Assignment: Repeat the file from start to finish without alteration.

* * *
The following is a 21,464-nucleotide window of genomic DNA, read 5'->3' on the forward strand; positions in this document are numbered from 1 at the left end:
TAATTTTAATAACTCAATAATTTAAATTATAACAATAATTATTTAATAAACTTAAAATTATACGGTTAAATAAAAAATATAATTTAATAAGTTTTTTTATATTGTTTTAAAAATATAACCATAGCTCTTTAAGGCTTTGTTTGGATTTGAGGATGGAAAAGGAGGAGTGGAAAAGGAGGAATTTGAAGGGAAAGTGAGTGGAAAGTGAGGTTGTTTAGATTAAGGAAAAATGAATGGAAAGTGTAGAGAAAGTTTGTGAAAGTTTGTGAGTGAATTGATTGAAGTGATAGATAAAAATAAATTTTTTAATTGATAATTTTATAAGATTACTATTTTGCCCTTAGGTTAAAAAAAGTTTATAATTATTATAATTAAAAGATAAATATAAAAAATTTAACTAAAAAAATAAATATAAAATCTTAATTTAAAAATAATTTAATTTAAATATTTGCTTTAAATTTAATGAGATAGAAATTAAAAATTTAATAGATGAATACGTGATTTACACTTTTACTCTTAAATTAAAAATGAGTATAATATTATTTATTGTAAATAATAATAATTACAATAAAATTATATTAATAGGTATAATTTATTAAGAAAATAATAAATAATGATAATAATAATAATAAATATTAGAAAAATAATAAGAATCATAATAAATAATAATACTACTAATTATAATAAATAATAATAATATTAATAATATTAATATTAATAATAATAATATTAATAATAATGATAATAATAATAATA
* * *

The following is a 21,464-nucleotide window of genomic DNA, read 5'->3' on the forward strand; positions in this document are numbered from 1 at the left end:
TAATTTTAATAACTCAATAATTTAAATTATAACAATAATTATTTAATAAACTTAAAATTATACGGTTAAATAAAAAATATAATTTAATAAGTTTTTTTATATTGTTTTAAAAATATAACCATAGCTCTTTAAGGCTTTGTTTGGATTTGAGGATGGAAAAGGAGGAGTGGAAAAGGAGGAATTTGAAGGGAAAGTGAGTGGAAAGTGAGGTTGTTTAGATTAAGGAAAAATGAATGGAAAGTGTAGAGAAAGTTTGTGAAAGTTTGTGAGTGAATTGATTGAAGTGATAGATAAAAATAAATTTTTTAATTGATAATTTTATAAGATTACTATTTTGCCCTTAGGTTAAAAAAAGTTTATAATTATTATAATTAAAAGATAAATATAAAAAATTTAACTAAAAAAATAAATATAAAATCTTAATTTAAAAATAATTTAATTTAAATATTTGCTTTAAATTTAATGAGATAGAAATTAAAAATTTAATAGATGAATACGTGATTTACACTTTTACTCTTAAATTAAAAATGAGTATAATATTATTTATTGTAAATAATAATAATTACAATAAAATTATATTAATAGGTATAATTTATTAAGAAAATAATAAATAATGATAATAATAATAATAAATATTAGAAAAATAATAAGAATCATAATAAATAATAATACTACTAATTATAATAAATAATAATAATATTAATAATATTAATATTAATAATAATAATATTAATAATAATGATAATAATAATAATA